Kourelis, J., & Adachi, H. (2022). Activation and Regulation of NLR Immune Receptor Networks. Plant and Cell Physiology, pcac116. https://doi.org/10.1093/pcp/pcac116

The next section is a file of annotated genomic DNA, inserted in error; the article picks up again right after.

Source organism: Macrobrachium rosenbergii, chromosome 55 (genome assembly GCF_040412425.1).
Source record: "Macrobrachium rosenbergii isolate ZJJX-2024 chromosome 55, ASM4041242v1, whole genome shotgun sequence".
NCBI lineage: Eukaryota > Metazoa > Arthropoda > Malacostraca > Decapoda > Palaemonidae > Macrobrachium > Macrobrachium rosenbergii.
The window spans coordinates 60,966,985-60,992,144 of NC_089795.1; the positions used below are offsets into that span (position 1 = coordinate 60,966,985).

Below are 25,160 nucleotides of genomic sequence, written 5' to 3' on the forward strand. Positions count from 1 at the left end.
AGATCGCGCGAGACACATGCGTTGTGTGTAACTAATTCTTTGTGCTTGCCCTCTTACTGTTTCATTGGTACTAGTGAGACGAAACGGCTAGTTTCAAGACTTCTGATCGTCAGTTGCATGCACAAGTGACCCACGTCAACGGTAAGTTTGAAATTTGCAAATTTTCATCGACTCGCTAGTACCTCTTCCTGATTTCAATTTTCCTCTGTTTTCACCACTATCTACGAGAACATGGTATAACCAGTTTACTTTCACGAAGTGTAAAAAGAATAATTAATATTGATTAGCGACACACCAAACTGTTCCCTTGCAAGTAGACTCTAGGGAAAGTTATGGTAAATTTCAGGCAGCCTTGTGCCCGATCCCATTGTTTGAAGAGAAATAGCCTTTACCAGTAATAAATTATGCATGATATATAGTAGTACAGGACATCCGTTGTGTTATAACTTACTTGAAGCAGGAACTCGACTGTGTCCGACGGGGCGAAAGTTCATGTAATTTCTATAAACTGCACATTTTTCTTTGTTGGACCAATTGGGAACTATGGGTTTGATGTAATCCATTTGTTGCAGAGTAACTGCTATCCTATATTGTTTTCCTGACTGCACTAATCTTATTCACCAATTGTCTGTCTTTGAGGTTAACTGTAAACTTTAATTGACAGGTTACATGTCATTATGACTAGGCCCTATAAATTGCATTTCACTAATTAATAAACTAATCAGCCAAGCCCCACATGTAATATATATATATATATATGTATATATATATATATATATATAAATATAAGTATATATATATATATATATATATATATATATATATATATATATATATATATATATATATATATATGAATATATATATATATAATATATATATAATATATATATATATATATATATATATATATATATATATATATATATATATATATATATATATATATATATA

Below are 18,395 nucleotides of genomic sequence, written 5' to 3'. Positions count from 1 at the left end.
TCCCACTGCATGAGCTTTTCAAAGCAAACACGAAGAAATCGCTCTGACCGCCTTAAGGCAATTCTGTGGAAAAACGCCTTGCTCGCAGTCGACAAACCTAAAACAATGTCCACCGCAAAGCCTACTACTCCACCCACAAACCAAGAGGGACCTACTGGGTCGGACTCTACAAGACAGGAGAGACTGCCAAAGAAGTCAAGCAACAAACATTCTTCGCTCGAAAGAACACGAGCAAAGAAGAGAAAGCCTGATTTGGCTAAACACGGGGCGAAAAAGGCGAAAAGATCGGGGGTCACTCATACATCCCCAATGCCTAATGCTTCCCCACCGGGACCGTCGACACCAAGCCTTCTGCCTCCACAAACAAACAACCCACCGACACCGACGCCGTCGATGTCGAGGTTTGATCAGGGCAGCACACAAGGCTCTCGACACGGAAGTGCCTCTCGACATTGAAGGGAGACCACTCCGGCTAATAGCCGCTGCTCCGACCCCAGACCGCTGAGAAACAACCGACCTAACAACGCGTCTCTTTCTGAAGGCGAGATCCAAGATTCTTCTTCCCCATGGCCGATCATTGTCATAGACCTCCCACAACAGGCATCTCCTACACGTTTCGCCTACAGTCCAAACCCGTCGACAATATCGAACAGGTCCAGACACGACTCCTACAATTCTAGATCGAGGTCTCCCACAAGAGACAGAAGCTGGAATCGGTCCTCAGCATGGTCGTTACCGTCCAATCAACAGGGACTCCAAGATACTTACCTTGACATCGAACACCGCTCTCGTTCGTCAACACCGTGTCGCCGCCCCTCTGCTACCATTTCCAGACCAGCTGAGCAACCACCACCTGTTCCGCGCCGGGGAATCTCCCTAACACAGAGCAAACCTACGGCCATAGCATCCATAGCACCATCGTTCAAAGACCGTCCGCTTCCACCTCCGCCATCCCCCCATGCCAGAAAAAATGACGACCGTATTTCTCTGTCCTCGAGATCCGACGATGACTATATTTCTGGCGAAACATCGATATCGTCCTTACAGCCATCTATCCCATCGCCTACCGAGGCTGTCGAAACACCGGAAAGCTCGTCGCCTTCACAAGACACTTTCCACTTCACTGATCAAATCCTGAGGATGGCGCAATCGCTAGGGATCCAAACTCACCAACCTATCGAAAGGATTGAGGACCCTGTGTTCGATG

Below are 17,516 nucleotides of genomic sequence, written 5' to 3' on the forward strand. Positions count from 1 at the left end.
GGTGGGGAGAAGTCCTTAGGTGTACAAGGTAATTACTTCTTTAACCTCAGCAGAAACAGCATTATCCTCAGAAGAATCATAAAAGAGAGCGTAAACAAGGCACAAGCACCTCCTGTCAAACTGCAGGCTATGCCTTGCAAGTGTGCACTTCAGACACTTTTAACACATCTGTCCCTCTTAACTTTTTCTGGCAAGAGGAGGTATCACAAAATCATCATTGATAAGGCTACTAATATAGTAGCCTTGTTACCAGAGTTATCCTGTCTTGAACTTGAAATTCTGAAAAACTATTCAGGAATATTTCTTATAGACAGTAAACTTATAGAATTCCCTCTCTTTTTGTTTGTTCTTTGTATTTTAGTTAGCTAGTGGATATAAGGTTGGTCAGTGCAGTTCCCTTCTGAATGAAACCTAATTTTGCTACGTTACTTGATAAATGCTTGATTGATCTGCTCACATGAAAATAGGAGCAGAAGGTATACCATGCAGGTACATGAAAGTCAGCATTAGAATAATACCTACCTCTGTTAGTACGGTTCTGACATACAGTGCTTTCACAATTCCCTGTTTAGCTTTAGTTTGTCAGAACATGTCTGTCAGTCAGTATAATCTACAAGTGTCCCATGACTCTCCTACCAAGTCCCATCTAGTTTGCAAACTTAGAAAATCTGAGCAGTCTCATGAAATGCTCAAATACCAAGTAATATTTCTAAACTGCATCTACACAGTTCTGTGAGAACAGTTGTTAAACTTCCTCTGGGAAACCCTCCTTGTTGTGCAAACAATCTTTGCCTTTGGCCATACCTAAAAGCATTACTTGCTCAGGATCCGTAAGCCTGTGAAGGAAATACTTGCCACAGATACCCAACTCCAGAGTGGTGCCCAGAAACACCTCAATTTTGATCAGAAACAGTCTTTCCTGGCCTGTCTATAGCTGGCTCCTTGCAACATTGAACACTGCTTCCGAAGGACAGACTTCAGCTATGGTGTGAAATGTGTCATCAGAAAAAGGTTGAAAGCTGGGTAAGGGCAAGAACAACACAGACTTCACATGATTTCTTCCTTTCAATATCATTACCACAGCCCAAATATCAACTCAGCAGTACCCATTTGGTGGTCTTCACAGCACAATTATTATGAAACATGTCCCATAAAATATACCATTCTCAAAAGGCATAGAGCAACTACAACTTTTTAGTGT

Plants have many types of immune receptors that recognize diverse pathogen molecules and activate the innate immune system. The intracellular immune receptor family of nucleotide-binding domain leucine-rich repeat–containing proteins (NLRs) perceive translocated pathogen effector proteins and execute a robust immune response, including programmed cell death. Many plant NLRs have functionally specialized to sense pathogen effectors (sensor NLRs) or to execute immune signalling (helper NLRs). Sub-functionalized NLRs form a network-type receptor system known as the NLR network. In this review, we highlight the concept of NLR networks, discussing how they are formed, activated, and regulated. Two main types of NLR networks have been described in plants: the ADR1/NRG1 network and the NRC network. In both networks, multiple helper NLRs function as signalling hubs for sensor NLRs and cell surface–localized immune receptors. Additionally, the networks are regulated at the transcriptional and posttranscriptional levels, as well as being modulated by other host proteins to ensure proper network activation and prevent autoimmunity. Plant pathogens in turn have converged on suppressing NLR networks, thereby facilitating infection and disease. Understanding the NLR immune system at the network level could inform future breeding programs by highlighting the appropriate genetic combinations of immunoreceptors to use while avoiding deleterious autoimmunity and suppression by pathogens.